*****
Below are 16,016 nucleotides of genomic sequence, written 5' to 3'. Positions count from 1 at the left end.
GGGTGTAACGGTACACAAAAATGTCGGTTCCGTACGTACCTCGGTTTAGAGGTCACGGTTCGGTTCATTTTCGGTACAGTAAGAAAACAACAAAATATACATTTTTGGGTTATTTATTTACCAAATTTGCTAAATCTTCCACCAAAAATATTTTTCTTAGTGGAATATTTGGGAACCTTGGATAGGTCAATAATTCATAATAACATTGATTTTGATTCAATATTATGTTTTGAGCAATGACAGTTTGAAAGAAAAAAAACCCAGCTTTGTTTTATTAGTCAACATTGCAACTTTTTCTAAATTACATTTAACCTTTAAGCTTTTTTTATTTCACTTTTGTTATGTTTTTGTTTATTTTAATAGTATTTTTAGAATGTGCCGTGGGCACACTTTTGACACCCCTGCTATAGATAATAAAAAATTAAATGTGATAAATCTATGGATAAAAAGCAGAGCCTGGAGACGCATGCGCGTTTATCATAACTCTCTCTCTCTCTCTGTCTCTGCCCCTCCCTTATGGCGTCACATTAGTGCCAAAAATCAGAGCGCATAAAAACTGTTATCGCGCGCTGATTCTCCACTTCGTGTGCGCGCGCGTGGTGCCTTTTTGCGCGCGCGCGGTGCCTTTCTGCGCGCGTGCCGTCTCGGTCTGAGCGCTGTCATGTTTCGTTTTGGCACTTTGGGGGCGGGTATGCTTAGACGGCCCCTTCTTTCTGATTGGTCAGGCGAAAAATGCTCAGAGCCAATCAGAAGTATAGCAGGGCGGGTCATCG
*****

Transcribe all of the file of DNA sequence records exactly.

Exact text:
Below are 16,016 nucleotides of genomic sequence, written 5' to 3'. Positions count from 1 at the left end.
GGGTGTAACGGTACACAAAAATGTCGGTTCCGTACGTACCTCGGTTTAGAGGTCACGGTTCGGTTCATTTTCGGTACAGTAAGAAAACAACAAAATATACATTTTTGGGTTATTTATTTACCAAATTTGCTAAATCTTCCACCAAAAATATTTTTCTTAGTGGAATATTTGGGAACCTTGGATAGGTCAATAATTCATAATAACATTGATTTTGATTCAATATTATGTTTTGAGCAATGACAGTTTGAAAGAAAAAAAACCCAGCTTTGTTTTATTAGTCAACATTGCAACTTTTTCTAAATTACATTTAACCTTTAAGCTTTTTTTATTTCACTTTTGTTATGTTTTTGTTTATTTTAATAGTATTTTTAGAATGTGCCGTGGGCACACTTTTGACACCCCTGCTATAGATAATAAAAAATTAAATGTGATAAATCTATGGATAAAAAGCAGAGCCTGGAGACGCATGCGCGTTTATCATAACTCTCTCTCTCTCTCTGTCTCTGCCCCTCCCTTATGGCGTCACATTAGTGCCAAAAATCAGAGCGCATAAAAACTGTTATCGCGCGCTGATTCTCCACTTCGTGTGCGCGCGCGTGGTGCCTTTTTGCGCGCGCGCGGTGCCTTTCTGCGCGCGTGCCGTCTCGGTCTGAGCGCTGTCATGTTTCGTTTTGGCACTTTGGGGGCGGGTATGCTTAGACGGCCCCTTCTTTCTGATTGGTCAGGCGAAAAATGCTCAGAGCCAATCAGAAGTATAGCAGGGCGGGTCATCG